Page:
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Monday, February 21, 2005
photo Time to drop tuition lawsuit

Now that tuition-hike season is in full swing (it's the second-most wonderful time of the year), people are coming out of the woodwork to throw in their two cents. This includes the quixotic group of current and former students that are seeking to solve the state's higher-education funding problems through litigation.

This week the plaintiffs, led by former UA student and former state Rep. John Kromko, made their case once again. They argue that because the Arizona Constitution requires all state educational institutions to be "as nearly free as possible," last year's tuition increase was illegal. A state trial judge threw the case out a year ago, but Kromko and associates have moved up to the court of appeals. [Read article]

Use service requirement to silence tuition crybabies

Nearly every year, the UA raises tuition. And, almost reflexively, students respond with sobs, moans and foot-stomping. "Tuition is too high." "Life's not fair." "Waah."

One group has even filed suit against the state of Arizona over tuition increases. No, I haven't read their legal briefs, and I don't plan to waste my time with such gibberish.

This illustrates how wrongly students view our education system and our society. More broadly, it shows how warped our priorities have become. The clamor for "my rights" and "what about poor little me" springs from a tacit assumption that has become deeply ingrained in the consciousness of America's youth: We want rights, but no corresponding responsibilities. This is the new culture, the society of "me first." [Read article]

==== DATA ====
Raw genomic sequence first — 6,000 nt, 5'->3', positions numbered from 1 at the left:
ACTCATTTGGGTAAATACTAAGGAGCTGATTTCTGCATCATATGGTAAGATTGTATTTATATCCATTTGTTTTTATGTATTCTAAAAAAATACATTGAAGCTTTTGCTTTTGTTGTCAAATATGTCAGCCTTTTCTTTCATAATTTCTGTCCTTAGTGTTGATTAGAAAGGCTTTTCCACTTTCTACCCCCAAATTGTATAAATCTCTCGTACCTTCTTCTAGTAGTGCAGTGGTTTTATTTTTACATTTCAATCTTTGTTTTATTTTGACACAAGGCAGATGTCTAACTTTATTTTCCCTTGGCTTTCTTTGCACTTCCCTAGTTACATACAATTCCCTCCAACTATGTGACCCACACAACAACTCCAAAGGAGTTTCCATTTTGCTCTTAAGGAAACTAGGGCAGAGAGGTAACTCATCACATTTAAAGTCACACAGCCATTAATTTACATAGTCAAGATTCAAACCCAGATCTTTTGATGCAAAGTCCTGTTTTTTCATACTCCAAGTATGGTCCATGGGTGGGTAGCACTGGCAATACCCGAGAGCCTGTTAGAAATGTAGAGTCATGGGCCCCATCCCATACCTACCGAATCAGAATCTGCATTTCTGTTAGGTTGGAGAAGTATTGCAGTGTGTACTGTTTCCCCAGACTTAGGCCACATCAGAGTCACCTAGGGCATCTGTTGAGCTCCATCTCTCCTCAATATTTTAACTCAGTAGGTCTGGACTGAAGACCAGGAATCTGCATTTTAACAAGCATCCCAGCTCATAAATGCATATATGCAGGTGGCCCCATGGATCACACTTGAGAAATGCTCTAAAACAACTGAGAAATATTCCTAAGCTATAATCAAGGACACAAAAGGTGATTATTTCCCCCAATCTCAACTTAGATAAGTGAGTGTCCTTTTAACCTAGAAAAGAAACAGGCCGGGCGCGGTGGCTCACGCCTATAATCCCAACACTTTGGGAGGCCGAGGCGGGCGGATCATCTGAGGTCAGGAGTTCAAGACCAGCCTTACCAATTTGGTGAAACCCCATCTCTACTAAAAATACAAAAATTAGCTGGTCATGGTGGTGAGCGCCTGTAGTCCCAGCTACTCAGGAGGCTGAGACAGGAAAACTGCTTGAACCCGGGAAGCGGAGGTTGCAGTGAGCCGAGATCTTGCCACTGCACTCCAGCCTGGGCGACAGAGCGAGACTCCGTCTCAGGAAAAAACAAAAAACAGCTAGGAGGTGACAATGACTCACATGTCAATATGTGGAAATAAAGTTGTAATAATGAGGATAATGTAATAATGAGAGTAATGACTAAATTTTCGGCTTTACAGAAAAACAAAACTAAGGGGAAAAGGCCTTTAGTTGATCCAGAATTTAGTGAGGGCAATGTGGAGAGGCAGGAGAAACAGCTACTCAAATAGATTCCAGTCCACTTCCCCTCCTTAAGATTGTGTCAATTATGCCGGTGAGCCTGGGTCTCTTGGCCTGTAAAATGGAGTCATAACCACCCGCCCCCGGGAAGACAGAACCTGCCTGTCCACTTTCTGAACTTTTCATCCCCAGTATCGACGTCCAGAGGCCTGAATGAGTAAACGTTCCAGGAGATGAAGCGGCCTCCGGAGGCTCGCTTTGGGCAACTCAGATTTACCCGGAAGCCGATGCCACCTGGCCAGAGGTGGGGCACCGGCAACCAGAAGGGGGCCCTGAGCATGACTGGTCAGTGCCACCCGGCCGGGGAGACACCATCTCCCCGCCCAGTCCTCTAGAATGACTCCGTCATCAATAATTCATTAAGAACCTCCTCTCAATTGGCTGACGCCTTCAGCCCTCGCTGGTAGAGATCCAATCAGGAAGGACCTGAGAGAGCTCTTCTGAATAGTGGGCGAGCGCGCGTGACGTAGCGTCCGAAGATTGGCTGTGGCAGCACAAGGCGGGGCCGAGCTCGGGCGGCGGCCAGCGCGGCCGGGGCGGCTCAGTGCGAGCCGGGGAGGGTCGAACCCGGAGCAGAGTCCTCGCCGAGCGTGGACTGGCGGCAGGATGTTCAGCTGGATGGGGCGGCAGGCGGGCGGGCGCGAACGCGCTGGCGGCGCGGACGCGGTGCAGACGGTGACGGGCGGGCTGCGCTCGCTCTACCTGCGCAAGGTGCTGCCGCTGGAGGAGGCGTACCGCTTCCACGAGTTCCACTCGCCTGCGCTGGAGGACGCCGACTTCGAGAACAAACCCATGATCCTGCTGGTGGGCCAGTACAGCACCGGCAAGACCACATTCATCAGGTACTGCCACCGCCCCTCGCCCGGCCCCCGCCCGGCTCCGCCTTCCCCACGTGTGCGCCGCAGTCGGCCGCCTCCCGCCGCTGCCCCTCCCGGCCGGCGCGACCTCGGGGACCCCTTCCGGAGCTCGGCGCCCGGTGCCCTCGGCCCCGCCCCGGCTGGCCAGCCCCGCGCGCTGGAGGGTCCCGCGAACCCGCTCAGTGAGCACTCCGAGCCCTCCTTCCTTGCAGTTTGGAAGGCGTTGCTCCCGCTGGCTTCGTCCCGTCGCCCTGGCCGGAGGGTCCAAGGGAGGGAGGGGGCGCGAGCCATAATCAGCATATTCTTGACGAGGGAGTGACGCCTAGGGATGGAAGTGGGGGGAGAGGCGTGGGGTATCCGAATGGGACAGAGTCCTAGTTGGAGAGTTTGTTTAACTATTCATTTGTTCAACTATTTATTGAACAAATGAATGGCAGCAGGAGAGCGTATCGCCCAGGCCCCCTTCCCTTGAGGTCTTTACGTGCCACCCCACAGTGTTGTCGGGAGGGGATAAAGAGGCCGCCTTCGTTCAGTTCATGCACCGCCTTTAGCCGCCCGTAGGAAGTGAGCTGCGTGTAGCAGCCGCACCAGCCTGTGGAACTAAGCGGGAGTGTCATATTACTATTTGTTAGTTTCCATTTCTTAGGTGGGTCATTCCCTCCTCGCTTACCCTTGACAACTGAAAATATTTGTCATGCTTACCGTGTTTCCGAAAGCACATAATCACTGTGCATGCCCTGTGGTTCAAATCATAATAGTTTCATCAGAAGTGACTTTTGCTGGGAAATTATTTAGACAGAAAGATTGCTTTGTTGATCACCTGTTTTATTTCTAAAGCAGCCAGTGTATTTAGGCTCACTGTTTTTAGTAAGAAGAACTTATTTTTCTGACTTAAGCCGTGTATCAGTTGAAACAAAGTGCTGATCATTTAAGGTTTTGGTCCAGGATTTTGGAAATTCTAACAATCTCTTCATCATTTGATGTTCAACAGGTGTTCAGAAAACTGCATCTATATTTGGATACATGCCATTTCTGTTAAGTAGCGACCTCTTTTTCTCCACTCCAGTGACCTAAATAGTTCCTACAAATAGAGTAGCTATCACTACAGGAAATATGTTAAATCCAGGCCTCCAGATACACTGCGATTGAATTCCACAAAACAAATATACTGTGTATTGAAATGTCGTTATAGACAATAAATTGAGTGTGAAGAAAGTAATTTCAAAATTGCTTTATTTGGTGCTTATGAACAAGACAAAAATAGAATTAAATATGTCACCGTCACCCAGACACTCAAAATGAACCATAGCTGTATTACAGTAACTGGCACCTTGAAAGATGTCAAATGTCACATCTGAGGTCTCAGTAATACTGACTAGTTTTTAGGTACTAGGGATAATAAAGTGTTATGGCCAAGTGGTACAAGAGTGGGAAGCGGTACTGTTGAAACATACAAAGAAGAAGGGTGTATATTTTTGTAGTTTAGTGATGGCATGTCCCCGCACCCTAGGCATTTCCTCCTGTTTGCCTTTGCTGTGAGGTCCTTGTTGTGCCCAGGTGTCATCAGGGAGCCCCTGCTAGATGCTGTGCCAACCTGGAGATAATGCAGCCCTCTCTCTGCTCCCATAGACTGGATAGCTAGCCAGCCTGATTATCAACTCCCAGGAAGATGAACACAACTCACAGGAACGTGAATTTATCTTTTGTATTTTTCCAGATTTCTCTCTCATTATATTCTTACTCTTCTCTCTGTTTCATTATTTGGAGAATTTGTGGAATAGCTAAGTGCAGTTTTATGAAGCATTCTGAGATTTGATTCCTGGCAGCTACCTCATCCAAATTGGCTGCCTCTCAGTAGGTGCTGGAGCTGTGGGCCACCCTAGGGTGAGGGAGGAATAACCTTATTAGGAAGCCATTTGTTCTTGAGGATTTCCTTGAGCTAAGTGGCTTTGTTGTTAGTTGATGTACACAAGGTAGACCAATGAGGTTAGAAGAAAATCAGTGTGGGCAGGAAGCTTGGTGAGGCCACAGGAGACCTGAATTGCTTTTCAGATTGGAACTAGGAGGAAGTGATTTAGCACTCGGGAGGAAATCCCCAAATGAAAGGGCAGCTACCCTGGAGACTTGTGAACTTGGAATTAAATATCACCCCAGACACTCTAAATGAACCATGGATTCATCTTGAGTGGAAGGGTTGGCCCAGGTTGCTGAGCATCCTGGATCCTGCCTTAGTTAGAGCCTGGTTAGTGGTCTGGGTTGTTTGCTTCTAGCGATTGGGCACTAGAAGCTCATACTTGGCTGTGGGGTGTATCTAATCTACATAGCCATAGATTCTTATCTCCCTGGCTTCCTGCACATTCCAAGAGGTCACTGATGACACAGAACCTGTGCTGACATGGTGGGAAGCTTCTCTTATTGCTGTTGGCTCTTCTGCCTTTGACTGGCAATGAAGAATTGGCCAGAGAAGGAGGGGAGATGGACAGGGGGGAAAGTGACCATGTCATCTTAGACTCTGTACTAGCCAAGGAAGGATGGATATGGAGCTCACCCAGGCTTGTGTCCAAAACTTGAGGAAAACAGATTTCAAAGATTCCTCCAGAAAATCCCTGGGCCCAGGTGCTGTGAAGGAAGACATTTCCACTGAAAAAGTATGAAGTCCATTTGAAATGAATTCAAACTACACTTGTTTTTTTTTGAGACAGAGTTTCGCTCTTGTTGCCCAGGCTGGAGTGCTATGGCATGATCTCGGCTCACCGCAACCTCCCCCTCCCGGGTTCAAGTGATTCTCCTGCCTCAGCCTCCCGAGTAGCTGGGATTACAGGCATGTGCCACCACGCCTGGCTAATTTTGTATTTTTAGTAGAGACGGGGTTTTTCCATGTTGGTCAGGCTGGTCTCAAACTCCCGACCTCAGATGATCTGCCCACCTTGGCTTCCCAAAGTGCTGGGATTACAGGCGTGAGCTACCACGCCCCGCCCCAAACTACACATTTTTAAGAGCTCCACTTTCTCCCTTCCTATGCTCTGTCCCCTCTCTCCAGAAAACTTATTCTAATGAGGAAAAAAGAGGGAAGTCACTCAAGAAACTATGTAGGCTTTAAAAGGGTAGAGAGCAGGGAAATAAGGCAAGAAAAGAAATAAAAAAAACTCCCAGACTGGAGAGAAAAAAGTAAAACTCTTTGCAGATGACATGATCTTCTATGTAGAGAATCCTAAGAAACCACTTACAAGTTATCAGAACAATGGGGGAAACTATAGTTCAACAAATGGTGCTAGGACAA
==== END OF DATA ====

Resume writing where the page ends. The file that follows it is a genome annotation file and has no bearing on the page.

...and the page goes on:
Comic mocks Holocaust

As a descendant of Holocaust survivors, I found the cartoon on Page 4 of Thursday's paper extremely offensive. Genocide is not an appropriate subject matter to make light of, no matter the context. Even though I know I shouldn't, I expect better judgment from your editorial staff.

Daniel Blinick
business management senior

Don't confuse piercings, advice for healing [Read article]

photo Online Mailbag

Police should have arrested Smock

Besides that I was incredibly offended by Jed Smock's "sermon" on Feb. 14, there is nothing more aggravating than reading how the police decided not to press charges on someone who clearly spat racist, hateful slander toward anyone willing to listen to him. It disturbed me even more to see this asshole the very next day in the same location continuing to do the same thing. But what surprises me even more is that students sit around and listen to the crap spewing from his mouth. I understand some are just so baffled by the statements he makes that they stand and listen to see what Smock will say next. But if no one sits around and gives him an audience, maybe he will go away. Be the bigger person and leave. Now, if you'll excuse me I have to go back to my bagel-making factory because, apparently, this is all I am good for since I am a Jew. [Read article]

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